304 Berkeley was built ca. 1869 and is distinguished by an unusual corner oriel window that extends through the mansard roof. It was built for Marianne (Mason) Crafts, widow of textile manufacturer and merchant, Royal Altamont Crafts. She previously had lived at 16 Marlborough.
It appears that 304 Berkeley was built for Marianne Crafts by house carpenters Robert Tower Bourn (Bourne) and William Leavitt. On February 24, 1869, the Boston Daily Adveriser reported that “Bourn & Leavitt” had filed with the Board of Aldermen a notice of intention to build “on Berkeley street, between Marlborough and Beacon.” All other houses on Berkeley between Beacon and Marlborough had been built by 1867.
Marianne Crafts bought the land for 304 Berkeley on March 18, 1868, from building contractor George Wheatland, Jr., who had recently completed 300-302 Berkeley. He had purchased the land on December 14, 1867, from Horace Gray, Jr., an Associate Justice of the Massachusetts Supreme Judicial Court and later Chief Justice of the Massachusetts court and then an Associate Justice of the US Supreme Court. It was part of a larger lot which included the land where 53 Marlborough and 300-302-304 Berkeley would be built. Horace Gray, Jr., had acquired the lot on August 8, 1863, from shipping merchant and real estate investor John Lowell Gardner, whose sister, Sarah Russell (Gardner) Gray, was Horace Gray, Jr.’s step-mother. John L. Gardner had purchased the land from the Commonwealth of Massachusetts on May 2, 1860.
The original deeds for 300-302-304 Berkeley provided a five foot wide easement at the western edge of the lots, running from the northwest corner of 300 Berkeley through the rear yards of 302 and 304 Berkeley to provide for access to the alley.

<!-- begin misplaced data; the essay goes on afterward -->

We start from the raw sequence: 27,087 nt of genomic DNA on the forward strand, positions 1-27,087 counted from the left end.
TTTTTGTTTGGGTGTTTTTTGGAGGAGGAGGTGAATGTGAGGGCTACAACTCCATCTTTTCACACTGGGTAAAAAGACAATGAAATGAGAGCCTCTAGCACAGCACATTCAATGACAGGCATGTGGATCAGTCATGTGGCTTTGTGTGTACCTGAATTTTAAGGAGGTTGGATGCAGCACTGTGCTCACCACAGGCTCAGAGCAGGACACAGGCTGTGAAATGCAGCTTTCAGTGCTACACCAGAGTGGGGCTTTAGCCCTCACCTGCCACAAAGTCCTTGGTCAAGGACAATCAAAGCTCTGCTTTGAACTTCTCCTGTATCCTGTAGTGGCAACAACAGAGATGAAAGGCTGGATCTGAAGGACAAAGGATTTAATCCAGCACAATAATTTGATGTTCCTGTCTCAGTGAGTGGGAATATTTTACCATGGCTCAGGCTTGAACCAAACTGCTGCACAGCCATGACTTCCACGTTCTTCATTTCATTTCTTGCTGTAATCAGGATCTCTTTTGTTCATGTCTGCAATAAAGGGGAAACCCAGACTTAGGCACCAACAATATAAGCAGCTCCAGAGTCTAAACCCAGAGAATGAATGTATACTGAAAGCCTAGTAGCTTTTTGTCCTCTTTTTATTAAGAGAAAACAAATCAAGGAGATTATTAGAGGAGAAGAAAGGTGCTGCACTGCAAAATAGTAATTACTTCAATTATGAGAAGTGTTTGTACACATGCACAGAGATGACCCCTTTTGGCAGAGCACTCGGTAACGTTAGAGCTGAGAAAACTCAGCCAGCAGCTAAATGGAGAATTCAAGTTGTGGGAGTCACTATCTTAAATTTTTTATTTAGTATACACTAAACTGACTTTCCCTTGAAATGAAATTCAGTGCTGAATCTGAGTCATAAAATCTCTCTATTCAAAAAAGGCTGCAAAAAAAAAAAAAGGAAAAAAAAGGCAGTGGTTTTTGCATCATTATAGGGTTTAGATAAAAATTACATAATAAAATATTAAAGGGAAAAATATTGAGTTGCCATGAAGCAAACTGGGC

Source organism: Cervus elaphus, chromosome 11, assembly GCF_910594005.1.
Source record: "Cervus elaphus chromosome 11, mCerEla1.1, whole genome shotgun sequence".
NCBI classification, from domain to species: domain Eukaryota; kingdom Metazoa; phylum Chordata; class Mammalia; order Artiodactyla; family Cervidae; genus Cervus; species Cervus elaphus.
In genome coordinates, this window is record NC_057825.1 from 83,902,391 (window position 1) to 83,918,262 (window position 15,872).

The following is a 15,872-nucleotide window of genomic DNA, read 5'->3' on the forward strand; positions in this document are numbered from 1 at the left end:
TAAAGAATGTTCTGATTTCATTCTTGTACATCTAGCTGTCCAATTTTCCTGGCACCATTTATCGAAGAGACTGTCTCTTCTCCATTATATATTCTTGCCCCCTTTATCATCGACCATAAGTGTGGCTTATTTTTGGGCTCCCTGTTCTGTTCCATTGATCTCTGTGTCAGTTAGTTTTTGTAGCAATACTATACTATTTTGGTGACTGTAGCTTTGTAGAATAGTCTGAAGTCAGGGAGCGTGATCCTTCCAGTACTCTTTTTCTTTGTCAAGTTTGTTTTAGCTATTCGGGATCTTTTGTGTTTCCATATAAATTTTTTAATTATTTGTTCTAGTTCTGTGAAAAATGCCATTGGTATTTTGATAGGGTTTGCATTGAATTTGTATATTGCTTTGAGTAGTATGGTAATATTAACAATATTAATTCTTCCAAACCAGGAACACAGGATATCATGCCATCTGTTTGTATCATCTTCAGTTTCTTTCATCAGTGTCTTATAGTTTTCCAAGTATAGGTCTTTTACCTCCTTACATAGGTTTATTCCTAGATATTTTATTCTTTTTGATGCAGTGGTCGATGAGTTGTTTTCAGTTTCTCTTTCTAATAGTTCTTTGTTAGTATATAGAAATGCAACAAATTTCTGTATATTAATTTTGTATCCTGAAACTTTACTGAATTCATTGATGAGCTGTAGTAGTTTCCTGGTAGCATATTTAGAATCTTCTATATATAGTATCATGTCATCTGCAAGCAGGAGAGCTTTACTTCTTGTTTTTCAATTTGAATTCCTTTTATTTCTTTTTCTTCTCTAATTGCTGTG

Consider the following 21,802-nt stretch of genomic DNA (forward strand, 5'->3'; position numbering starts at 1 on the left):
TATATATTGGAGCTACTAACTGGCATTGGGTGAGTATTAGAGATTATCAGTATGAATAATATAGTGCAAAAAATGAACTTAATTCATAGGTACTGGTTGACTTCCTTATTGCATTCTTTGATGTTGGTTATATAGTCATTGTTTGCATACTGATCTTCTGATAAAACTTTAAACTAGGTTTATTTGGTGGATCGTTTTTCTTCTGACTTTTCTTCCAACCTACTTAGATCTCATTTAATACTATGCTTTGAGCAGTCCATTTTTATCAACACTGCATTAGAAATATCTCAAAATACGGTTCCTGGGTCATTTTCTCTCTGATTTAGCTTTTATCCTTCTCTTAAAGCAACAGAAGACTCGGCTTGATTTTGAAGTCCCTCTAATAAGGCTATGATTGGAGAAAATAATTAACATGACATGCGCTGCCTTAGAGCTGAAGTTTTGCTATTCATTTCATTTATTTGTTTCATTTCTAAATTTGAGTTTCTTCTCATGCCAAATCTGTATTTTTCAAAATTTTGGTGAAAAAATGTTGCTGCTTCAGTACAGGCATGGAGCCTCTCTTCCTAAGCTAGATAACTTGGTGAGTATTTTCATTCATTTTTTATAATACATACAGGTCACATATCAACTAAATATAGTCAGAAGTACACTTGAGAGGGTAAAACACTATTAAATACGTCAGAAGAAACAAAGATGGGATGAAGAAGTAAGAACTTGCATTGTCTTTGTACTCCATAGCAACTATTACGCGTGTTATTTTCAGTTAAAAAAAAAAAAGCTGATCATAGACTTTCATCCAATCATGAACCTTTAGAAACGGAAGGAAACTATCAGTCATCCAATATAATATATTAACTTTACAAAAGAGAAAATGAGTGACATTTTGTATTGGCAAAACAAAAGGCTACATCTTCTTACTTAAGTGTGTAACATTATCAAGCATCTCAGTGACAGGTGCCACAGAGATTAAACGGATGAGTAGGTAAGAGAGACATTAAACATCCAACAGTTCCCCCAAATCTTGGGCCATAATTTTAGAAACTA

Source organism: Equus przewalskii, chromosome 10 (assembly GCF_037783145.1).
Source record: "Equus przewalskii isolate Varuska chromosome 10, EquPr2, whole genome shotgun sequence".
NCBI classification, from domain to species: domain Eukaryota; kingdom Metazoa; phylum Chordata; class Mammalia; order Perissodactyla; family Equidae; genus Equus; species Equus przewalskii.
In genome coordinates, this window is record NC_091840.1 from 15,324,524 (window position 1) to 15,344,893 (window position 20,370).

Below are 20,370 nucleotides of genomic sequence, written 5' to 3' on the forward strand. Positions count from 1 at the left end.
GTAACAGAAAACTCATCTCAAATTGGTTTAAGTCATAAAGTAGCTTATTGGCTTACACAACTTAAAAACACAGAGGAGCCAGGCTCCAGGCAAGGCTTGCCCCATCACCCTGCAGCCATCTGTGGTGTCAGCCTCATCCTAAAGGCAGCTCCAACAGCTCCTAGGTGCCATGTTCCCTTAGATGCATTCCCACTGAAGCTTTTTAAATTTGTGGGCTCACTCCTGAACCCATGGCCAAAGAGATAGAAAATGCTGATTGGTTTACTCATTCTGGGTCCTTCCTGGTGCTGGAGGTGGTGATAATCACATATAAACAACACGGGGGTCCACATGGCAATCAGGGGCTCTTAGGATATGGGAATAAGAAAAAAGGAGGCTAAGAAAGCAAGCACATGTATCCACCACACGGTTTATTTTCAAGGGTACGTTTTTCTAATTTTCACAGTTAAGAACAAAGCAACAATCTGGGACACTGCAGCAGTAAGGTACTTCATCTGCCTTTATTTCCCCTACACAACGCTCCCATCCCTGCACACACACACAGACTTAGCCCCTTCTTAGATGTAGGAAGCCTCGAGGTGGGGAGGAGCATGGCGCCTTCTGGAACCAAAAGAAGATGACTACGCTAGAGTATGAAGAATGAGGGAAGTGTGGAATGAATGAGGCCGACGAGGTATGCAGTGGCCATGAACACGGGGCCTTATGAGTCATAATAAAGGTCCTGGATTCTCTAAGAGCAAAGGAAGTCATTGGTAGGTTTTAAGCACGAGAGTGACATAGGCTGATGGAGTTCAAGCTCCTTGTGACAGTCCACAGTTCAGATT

Click here for an index to the deeds for 304 Berkeley, and click here for further information about the land between the north side of Marlborough and Alley 420, from Berkeley to Clarendon.
In November of 1871, Marianne (Mason) Crafts married again, to retired US Navy Commodore Francis Bleecker Ellison. Commodore Ellison had joined the Navy in 1819. He was promoted to Captain in 1850 and to Commodore in 1864, and retired in 1870. He had been married twice previously.
Francis and Marianne Ellison lived at 304 Berkeley.
On October 12, 1897, 304 Berkeley was acquired from Marianne Ellison’s estate by Jane Norton (Wigglesworth) Grew, the wife of Henry Sturgis Grew. They lived at 89 Beacon and in Hyde Park.
304 Berkeley became the home of the Grews’ son-in-law and daughter, note broker and banker Stephen Van Rensselaer Crosby and Henrietta Marian (Grew) Crosby. They previously had lived at 24 Chestnut. On August 7, 1900, Jane Grew transferred 304 Berkeley to her daughter.
In 1903, the Crosbys purchased a home, Apple Trees, in Manchester, Massachusetts.
They continued to live at 304 Berkeley until 1912, when they moved to 95 Beacon.
The Crosby’s two children were born at 304 Berkeley: Henry (Harry) Grew Crosby in June of 1898 and Katherine Schuyler Crosby in February of 1901.
Katherine Crosby married in October of 1921 to Robert Burnett Choate, publisher of the Boston Herald and Traveller.
Harry Crosby married in September of 1922 to Mary (Polly) Phelps (Jacob) Peabody, the former wife of Richard Rogers Peabody. Prior to her first marriage, Mary Jacob had invented the first brassiere, for which she held a patent. After their marriage, Harry and Polly (known as Caresse) Crosby moved to Paris, where they founded the Black Sun Press, an English language press that published the works of many of the modernist authors of the day, including James Joyce, D. H. Lawrence, and others. The Crosbys were at the heart of the expatriate Bohemian society of 1920s Paris. Harry Crosby died in December of 1929 in a highly-publicized murder-suicide or double suicide with his lover, Josephine Noyes (Rotch) Bigelow, the wife of Albert Smith Bigelow, Jr.